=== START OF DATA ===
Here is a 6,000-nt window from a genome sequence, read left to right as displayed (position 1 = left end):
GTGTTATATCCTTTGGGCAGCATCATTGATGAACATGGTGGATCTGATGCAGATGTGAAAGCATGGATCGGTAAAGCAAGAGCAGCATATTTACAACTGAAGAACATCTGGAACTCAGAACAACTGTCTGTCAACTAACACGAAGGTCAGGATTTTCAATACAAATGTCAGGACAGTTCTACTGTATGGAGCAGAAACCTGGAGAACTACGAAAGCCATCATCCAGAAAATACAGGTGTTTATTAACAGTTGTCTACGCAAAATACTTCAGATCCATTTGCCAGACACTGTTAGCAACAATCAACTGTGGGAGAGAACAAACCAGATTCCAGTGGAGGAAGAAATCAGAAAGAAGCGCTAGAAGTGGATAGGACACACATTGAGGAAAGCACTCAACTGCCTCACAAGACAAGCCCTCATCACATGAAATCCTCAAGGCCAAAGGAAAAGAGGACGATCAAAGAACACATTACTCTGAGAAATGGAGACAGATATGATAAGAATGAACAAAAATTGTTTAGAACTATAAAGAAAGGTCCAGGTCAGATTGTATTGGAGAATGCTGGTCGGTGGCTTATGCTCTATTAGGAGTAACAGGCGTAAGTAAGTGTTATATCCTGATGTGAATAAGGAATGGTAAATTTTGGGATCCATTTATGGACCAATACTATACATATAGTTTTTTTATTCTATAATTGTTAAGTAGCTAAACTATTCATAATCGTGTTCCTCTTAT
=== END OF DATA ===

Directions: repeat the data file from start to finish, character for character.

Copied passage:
Here is a 6,000-nt window from a genome sequence, read left to right as displayed (position 1 = left end):
GTGTTATATCCTTTGGGCAGCATCATTGATGAACATGGTGGATCTGATGCAGATGTGAAAGCATGGATCGGTAAAGCAAGAGCAGCATATTTACAACTGAAGAACATCTGGAACTCAGAACAACTGTCTGTCAACTAACACGAAGGTCAGGATTTTCAATACAAATGTCAGGACAGTTCTACTGTATGGAGCAGAAACCTGGAGAACTACGAAAGCCATCATCCAGAAAATACAGGTGTTTATTAACAGTTGTCTACGCAAAATACTTCAGATCCATTTGCCAGACACTGTTAGCAACAATCAACTGTGGGAGAGAACAAACCAGATTCCAGTGGAGGAAGAAATCAGAAAGAAGCGCTAGAAGTGGATAGGACACACATTGAGGAAAGCACTCAACTGCCTCACAAGACAAGCCCTCATCACATGAAATCCTCAAGGCCAAAGGAAAAGAGGACGATCAAAGAACACATTACTCTGAGAAATGGAGACAGATATGATAAGAATGAACAAAAATTGTTTAGAACTATAAAGAAAGGTCCAGGTCAGATTGTATTGGAGAATGCTGGTCGGTGGCTTATGCTCTATTAGGAGTAACAGGCGTAAGTAAGTGTTATATCCTGATGTGAATAAGGAATGGTAAATTTTGGGATCCATTTATGGACCAATACTATACATATAGTTTTTTTATTCTATAATTGTTAAGTAGCTAAACTATTCATAATCGTGTTCCTCTTAT